A survey of shipowners conducted by design and engineering consultancy, Houlder, has highlighted that reliance on ad hoc collaboration between ship owners, and between technology companies and owners, is a major barrier to the decarbonisation of shipping.
he research uncovers that while the potential impact of more in-depth interaction is significant in achieving carbon reduction commitments, this is not currently being delivered in a way that owners need.
According to the report, every senior industry player interviewed confirmed that there is a willingness to collaborate and that it is critical to achieving rapid, fundamental change. However, collaboration is less evident in practice, as owners focus on achieving emissions reductions while safeguarding competitive advantage.
The research further discovered two core areas for improvement:
- Collaboration between owners and clean technology providers;
- Collaboration between owners themselves.
In fact, owners identified a lack of good quality and relevant operating data as a key barrier to the uptake of clean technology. There is also a perceived shortage of independent corroboration for the claims made by some technology vendors.
What is more, none of the participants accused technology providers of suggesting deliberately misleading results but reflected that the data in a brochure will inevitably relate to another ship. So the results of any technology intervention need to be recognised as a retrospective, and sometimes fundamental, design change.
Continuing, large shipowners, in particular, are doing a great deal to move the industry forward by creating clear demand for future green fuels, by setting up infrastructure to trial new technologies, and by sharing some of their findings. However, according to respondents, that only highlights the challenge for the smaller owners and medium-sized owners – where typically the scale and investment required for R&D and trialling was unattainable.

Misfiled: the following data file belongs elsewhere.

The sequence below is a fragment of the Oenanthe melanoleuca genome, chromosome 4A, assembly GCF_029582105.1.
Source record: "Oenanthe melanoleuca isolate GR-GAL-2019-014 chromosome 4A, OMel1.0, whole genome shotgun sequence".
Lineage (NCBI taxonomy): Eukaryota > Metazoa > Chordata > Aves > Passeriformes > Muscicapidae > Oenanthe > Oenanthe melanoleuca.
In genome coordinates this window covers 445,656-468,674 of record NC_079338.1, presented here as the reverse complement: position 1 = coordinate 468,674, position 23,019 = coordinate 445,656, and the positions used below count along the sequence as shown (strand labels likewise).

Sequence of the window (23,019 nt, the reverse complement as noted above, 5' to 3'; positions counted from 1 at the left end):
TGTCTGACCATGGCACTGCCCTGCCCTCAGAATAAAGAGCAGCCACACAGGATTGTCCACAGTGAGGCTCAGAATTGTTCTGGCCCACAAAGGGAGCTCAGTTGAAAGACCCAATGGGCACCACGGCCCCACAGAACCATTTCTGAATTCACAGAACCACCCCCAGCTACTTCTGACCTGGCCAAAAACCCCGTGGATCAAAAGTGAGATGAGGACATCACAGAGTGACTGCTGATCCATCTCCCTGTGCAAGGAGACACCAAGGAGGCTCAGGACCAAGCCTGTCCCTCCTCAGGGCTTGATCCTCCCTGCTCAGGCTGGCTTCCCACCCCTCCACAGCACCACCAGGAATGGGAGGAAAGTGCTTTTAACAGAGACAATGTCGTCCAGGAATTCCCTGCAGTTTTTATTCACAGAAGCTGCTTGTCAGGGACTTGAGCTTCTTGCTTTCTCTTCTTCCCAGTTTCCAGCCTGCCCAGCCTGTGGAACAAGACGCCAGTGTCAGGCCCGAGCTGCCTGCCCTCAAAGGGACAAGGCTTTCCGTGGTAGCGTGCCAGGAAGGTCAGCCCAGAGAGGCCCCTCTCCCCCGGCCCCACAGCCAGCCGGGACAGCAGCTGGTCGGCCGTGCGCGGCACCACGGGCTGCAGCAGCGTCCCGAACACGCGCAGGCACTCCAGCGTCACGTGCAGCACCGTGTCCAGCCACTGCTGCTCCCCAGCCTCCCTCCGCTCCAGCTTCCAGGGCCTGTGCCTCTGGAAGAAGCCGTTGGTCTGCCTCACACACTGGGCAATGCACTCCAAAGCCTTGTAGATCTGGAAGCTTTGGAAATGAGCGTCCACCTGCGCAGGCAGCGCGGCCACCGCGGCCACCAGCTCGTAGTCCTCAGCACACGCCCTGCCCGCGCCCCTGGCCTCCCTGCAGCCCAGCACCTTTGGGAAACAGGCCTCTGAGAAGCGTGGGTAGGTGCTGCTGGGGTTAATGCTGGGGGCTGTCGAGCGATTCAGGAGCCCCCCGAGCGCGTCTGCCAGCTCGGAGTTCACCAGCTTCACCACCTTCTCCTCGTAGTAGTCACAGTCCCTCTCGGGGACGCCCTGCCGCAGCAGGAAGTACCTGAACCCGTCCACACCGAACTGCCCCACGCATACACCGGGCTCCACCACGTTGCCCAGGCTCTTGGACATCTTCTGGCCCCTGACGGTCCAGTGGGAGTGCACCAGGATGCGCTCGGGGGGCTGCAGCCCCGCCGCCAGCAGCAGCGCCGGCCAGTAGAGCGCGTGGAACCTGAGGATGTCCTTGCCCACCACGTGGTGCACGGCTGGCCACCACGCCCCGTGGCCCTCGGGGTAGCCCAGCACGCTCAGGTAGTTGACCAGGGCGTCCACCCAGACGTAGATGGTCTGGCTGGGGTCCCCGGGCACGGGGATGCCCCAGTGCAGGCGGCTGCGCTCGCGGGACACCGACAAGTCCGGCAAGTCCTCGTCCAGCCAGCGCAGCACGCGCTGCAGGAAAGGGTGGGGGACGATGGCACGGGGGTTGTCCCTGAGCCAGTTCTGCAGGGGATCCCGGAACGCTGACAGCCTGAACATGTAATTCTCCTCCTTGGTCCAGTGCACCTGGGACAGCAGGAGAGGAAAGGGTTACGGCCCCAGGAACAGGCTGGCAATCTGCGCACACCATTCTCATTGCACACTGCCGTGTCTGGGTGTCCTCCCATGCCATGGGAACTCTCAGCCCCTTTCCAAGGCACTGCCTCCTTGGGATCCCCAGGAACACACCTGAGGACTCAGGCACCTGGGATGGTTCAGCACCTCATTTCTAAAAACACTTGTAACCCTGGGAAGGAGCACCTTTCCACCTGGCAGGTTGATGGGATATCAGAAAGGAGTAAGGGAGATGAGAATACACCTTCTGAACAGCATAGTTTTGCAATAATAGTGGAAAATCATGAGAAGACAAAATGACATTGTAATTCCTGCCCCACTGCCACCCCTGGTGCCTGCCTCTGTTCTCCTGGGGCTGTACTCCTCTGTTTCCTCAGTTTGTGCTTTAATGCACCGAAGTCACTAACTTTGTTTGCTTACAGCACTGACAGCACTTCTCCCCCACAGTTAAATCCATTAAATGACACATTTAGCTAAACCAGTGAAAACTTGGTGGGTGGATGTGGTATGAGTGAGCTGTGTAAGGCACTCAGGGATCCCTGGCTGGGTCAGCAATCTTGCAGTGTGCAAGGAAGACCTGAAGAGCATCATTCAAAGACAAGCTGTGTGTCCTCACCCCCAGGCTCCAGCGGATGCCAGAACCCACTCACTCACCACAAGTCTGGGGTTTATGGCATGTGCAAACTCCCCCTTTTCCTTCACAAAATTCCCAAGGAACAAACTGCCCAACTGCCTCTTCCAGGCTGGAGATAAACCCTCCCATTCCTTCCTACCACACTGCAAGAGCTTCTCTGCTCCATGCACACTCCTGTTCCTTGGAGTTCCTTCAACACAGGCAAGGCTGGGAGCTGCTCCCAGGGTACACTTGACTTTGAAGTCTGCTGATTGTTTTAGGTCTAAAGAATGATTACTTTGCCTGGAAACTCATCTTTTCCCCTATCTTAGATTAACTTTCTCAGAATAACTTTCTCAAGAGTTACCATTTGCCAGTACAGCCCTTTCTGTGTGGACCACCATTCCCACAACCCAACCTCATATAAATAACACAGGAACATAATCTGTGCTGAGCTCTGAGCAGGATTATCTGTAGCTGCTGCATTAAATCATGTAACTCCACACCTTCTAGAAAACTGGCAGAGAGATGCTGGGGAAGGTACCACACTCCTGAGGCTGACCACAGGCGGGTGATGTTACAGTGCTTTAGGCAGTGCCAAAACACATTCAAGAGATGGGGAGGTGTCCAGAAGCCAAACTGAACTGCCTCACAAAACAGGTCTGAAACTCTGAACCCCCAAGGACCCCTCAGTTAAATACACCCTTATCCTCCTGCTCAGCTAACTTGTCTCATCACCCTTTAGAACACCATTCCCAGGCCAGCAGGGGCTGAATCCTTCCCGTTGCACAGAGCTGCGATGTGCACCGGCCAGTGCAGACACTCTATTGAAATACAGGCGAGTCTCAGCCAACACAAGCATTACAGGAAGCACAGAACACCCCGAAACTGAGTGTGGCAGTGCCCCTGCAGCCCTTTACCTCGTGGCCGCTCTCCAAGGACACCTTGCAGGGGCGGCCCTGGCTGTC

To play their part, these smaller and medium shipowners need to draw in partners in order to access the knowledge, scale and resources to enable them to make changes
the report suggests.
Moreover, effective collaboration needs convenors to protect participants and break down barriers. Convenors can act as a central black box, bringing sensitive information together to paint the full picture while protecting the confidentiality of the data owners. They can also help ship owners share the cost of trialling a new technology while giving them all access to the benefits.
This research highlights that, while the heart is willing, the head remains focused on safeguarding competitive advantage. This creates a fundamental barrier which has to be addressed if shipping is to achieve its decarbonisation goals
Sean McLaughlin, Strategy Consultant at Houlder, commented.